From Strategic to Tactical
Supply chain network optimization is a term that applies to both a process, as well as a set of focused software tools. These tools enable companies to understand options and trade-offs for different supply chain network designs and to answer the following types of questions:
- What is the optimal allocation of materials or customers to plants and/or distribution centers (DCs)?
- What is the best location for new plants and/or DCs to minimize freight, inventory holding, and/or rail fleet costs while maximizing customer service levels?
- How do we reallocate our capacity so we may close (temporarily or permanently) underperforming plants?
- What capacity should we build into our plants, production lines, or processes, down to the requirements of specific machines or tools?
- Based on our inventory levels and production capabilities, what is the optimal product mix, considering co- and byproducts?
- Based on seasonal demand or production limits, what should we pre-build in inventory?
- How do we optimize our production and distribution schedules for the desired levels of customer service and profitability?
- What is the profitability impact of crossing borders — from currency rates, tariffs, or duties?
In the past, supply chain network optimization tools were typically used to answer these types of questions and make decisions at a strategic level – with a time horizon of perhaps three years.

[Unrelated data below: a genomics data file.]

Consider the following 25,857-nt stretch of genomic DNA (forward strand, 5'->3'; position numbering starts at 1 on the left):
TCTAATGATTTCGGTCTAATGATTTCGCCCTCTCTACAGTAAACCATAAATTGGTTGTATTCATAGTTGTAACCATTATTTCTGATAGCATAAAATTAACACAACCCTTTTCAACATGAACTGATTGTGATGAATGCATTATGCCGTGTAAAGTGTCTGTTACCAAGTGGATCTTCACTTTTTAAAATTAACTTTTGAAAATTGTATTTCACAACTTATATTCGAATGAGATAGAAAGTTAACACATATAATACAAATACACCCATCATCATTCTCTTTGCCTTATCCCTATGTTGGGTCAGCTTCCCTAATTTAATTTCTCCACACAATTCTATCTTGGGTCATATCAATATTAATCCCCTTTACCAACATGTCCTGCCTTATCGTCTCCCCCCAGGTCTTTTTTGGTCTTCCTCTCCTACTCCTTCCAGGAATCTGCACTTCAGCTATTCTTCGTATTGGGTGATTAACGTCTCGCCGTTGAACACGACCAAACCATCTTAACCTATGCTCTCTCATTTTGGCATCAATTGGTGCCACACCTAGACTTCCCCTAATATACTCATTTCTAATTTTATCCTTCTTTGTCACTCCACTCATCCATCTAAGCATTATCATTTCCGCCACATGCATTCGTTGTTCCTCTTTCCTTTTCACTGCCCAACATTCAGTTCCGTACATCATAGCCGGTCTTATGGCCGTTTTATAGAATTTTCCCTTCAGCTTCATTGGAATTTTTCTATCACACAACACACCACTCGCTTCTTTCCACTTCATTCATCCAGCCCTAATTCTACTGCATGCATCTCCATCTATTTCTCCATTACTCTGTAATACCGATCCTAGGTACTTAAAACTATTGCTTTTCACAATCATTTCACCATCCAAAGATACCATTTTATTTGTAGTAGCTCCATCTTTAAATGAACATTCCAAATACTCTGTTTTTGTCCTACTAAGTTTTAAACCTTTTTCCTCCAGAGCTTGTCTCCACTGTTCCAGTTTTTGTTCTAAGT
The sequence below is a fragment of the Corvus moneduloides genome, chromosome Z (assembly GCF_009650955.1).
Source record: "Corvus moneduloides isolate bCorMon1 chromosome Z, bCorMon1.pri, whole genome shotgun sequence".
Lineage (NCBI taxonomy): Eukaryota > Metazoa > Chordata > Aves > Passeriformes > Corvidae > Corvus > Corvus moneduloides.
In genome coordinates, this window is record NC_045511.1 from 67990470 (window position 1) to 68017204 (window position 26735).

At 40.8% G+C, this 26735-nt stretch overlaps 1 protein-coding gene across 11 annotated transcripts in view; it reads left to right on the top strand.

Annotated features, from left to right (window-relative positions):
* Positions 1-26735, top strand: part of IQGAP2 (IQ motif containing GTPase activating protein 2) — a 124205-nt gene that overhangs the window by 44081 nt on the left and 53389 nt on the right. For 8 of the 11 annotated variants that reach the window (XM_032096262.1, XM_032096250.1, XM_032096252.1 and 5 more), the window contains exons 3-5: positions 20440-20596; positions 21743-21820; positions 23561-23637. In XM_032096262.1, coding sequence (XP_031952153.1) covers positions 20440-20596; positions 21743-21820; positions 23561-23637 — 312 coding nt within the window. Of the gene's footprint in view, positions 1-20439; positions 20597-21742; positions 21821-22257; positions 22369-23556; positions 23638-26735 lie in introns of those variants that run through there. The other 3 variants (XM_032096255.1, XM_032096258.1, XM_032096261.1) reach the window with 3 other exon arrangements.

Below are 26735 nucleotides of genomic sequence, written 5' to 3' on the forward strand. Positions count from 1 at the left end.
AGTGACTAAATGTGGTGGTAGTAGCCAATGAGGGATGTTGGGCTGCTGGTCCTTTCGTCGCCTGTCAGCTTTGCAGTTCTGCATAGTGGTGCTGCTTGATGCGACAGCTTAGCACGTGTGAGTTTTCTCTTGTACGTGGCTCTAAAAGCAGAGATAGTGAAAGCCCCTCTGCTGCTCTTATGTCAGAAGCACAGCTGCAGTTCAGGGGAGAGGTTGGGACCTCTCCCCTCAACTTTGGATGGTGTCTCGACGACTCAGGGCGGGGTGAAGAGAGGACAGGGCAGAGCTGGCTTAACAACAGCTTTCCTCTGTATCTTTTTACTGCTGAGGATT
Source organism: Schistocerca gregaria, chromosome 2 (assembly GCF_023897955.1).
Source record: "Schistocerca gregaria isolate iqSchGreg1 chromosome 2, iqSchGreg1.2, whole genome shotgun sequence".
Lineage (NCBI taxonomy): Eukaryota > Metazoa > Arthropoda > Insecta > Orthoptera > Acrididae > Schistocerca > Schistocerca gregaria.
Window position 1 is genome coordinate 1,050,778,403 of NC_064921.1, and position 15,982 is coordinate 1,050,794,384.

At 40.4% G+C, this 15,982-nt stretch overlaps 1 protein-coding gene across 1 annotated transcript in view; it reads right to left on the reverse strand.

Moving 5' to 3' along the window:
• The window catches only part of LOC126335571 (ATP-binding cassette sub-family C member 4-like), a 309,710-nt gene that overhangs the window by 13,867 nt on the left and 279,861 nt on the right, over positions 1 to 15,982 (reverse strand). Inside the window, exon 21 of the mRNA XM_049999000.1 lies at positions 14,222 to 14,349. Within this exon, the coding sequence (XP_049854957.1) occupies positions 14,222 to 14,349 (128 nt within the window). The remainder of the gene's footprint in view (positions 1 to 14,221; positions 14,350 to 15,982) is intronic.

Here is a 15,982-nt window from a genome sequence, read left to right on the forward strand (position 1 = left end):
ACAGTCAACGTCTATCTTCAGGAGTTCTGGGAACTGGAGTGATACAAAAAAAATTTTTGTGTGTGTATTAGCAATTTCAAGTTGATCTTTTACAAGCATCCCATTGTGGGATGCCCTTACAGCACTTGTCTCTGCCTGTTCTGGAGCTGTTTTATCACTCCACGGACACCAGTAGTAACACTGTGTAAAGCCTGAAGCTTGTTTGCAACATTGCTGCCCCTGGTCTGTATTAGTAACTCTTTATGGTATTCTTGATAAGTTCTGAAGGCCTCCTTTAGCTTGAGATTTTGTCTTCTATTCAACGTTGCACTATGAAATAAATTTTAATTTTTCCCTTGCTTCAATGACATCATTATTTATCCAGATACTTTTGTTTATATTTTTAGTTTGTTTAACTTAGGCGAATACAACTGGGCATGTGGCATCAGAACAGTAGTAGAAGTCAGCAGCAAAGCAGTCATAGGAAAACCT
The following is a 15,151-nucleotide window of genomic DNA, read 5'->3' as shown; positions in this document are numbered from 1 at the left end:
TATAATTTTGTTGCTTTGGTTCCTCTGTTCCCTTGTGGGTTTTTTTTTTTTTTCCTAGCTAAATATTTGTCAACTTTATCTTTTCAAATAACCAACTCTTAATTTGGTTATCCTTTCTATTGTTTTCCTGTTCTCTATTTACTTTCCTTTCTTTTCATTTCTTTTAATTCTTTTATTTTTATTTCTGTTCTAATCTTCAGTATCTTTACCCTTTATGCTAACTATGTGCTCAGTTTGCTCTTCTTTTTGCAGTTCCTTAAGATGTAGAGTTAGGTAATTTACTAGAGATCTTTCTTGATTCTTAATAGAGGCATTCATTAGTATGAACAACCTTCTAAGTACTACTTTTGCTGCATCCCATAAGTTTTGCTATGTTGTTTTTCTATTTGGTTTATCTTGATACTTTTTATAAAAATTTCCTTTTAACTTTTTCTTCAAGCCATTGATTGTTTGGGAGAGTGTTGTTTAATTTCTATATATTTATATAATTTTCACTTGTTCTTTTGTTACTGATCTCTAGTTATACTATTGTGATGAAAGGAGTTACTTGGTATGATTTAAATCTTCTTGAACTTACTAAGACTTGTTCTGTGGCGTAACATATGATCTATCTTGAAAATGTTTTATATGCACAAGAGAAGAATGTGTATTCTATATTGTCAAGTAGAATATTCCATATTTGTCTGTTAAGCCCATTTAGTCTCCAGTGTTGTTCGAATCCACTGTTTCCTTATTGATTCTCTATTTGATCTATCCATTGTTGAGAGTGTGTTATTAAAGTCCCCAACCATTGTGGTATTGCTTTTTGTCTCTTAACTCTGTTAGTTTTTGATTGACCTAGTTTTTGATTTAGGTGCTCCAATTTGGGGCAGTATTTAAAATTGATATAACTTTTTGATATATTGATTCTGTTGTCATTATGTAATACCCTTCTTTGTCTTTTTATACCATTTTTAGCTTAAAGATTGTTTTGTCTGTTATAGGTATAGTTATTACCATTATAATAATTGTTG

Now, says Manufacturing Insights, this network analysis is being used over different time horizons, which increasingly includes tactical planning over quarterly or monthly time buckets.
As a result, such insight into the supply chain network is also being used to bridge the gap between production and demand as a precursor to more detailed planning as part of the Sales and Operations Planning process.
While all supply chains have a set of network trade-offs to manage, what makes these processes and decisions different for asset-intensive supply chains is basic and revolves around the imperative to drive improved return on assets and asset utilization.
The global recession and incredible market dynamics are making the need for such network optimization in both the strategic and tactical sense more important than ever.
“As companies have been forced to re-look at their business models due to declining sales and/or profits, the supply network is an obvious candidate for transformation,” Knickle and Ellis write. “Having sophisticated tools may well make the difference between riding out the economic downturn and becoming a victim of it.”
They note that the focus of such network analysis is quite different depending on the demand-supply balance. When capacity is tight, attention is generally on logistics aspects of the supply chain to maximize the flow of goods to customers. When demand exceeds supply, the focus is on reducing capacity to improve asset utilization and per unit operating cost.
Manufacturing Insights expects growth of spending on supply chain network design tools to be in the mid-20% range over the next five years – an impressive growth rate that supports the likelihood that asset-oriented companies and others will be using these tools to both redesign networks and make more tactical planning decisions with increasing frequency.
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